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Intro To Pearls

Shopping for pearls? Use this pearl jewelry buying guide before you make a purchase.

Types of Pearls

Learn about the different types of pearls and what makes each pearl type unique.

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Care and Treatment

Learn the basics of pearl maintenance, from daily care to proper storage.

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How to Wear

Learn how pearls can be one of the most fashionable accessories in your arsenal.

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Pearl Jewelry Styles

Learn about the different kinds of pearls used in jewelry.

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Pearls For Weddings

Learn how to style pearl jewelry for a classic wedding day look.

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Pearl is a gem that requires no cutting or polishing. It's one of the few gemstones classified as organic, meaning it's created by a living thing.

A pearl is formed inside the shell of an oyster, mussel or clam. When a particle enters its shell, the mollusk coats the particle in layers of a composite material known as nacre, also known as mother-of-pearl. This mineral substance is iridescent and lends the pearl its unique luster.

Natural pearls are rare. In fact, most pearls on the market today are cultured. Cultured pearls share the same properties as natural pearls—the difference is the environment in which they are produced. Cultured pearls form under controlled conditions. A skilled technician implants a bead or piece of shell in a saltwater or freshwater mollusk. The mollusks is returned to the water and cared for until the pearl has formed and is ready to harvest.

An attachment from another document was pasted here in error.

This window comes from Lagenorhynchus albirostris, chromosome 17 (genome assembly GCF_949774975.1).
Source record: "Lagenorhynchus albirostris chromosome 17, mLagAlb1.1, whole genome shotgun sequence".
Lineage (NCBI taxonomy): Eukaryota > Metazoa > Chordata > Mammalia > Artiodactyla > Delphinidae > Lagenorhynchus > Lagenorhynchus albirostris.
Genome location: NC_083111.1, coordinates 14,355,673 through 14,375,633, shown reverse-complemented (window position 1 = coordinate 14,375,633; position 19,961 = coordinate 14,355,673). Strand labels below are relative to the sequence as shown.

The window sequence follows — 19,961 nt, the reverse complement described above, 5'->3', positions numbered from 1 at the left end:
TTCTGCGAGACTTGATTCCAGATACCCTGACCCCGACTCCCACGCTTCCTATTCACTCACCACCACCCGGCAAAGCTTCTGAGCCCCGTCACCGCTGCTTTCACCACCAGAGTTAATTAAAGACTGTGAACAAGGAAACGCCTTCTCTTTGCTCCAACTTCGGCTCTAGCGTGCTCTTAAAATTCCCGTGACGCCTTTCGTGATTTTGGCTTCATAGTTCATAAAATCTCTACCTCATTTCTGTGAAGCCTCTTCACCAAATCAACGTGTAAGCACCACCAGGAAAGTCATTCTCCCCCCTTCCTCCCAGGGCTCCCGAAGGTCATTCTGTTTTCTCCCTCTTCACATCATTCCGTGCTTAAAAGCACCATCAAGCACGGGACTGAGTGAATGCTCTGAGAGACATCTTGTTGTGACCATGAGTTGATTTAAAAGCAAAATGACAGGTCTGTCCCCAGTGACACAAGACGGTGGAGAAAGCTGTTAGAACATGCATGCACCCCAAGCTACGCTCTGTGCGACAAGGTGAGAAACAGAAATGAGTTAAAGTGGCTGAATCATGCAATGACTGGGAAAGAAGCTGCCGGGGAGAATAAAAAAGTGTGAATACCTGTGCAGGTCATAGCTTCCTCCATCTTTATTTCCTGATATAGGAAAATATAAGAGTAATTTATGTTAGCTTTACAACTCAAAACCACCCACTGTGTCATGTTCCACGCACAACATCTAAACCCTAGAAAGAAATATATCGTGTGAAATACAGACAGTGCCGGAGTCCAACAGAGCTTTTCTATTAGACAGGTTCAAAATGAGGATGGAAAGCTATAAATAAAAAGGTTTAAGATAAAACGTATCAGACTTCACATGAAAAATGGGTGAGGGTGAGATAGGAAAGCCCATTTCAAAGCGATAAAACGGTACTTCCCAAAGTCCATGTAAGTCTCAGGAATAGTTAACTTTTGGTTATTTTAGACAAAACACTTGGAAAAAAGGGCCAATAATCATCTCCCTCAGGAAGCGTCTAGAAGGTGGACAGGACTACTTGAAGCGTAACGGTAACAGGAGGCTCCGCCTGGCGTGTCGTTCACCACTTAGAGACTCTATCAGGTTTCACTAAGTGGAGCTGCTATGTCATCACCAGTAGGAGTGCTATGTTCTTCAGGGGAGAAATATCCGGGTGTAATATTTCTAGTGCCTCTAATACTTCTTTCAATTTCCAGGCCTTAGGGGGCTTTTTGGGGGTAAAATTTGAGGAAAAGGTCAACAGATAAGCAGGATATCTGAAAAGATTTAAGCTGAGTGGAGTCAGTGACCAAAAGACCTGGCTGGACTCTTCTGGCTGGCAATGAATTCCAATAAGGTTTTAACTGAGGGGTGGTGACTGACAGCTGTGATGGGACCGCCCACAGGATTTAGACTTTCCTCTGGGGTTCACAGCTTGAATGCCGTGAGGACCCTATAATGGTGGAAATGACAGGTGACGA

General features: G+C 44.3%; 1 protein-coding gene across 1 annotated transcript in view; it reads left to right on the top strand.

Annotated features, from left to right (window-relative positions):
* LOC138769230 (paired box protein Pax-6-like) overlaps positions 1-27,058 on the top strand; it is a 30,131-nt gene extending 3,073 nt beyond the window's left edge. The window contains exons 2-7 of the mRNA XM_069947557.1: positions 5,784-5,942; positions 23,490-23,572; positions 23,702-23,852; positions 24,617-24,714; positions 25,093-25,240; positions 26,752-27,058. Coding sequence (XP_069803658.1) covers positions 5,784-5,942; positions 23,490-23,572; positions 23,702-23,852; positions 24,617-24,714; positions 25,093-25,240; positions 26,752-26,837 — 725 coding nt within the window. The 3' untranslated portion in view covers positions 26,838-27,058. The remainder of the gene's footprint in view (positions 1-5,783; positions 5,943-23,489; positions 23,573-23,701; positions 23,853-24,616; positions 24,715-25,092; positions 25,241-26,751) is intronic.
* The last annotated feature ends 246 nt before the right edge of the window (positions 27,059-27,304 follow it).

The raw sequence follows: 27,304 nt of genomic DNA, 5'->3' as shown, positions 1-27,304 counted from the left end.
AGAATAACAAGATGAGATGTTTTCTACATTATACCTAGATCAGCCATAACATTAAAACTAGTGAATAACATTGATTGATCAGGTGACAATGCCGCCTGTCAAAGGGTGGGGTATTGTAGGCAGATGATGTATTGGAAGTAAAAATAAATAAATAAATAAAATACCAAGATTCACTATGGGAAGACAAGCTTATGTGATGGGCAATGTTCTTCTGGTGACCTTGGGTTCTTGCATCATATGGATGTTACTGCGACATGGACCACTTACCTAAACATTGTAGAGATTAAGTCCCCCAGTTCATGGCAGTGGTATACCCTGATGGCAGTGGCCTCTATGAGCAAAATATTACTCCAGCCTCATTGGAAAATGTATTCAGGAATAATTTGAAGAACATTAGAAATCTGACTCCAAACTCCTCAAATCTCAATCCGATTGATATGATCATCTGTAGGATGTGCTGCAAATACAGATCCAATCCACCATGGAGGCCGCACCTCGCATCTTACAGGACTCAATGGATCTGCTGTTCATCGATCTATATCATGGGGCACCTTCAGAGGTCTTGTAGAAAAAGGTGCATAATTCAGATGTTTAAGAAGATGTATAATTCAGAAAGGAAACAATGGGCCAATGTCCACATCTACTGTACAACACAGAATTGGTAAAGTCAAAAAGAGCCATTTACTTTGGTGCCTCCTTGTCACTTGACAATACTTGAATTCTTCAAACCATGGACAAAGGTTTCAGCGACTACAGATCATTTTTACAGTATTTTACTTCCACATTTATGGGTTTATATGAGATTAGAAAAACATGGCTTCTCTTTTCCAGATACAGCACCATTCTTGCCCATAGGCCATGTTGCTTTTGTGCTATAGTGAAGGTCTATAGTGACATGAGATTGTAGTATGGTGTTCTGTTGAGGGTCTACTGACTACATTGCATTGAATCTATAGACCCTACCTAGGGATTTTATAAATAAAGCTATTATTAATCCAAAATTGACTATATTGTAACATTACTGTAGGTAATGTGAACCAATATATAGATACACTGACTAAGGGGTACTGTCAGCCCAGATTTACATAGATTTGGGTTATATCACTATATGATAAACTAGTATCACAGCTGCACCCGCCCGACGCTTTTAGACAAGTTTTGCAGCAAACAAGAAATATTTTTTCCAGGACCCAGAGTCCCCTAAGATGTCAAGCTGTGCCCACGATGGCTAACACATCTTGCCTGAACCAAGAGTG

Pearls occur in a variety of colors, and color is an important factor in pearl grading. Pearl color is described as the combination of bodycolor and overtone. Bodycolor is the pearl's primary color. You're probably most familiar with white and cream. Overtones are translucent, overlying colors that are visible when light reflects off the pearl's surface. Overtones alter the bodycolor and add depth and glow to the pearl. A pearl's overtones are usually pink, green, purple or blue.

Another component of color, known as orient, is an iridescent shimmer on or just below its surface the surface of the pearl which appears as the pearl is rolled between the fingers. This play-of-color occurs when the nacre is thick and well-formed; therefore, possessing this characteristic gives the pearl added value. Orient refers to the iridescent colors that appear to move, which adds value to the pearl. Every pearl displays bodycolor, but not every pearl displays overtones or orient. This property gives the pearl added value.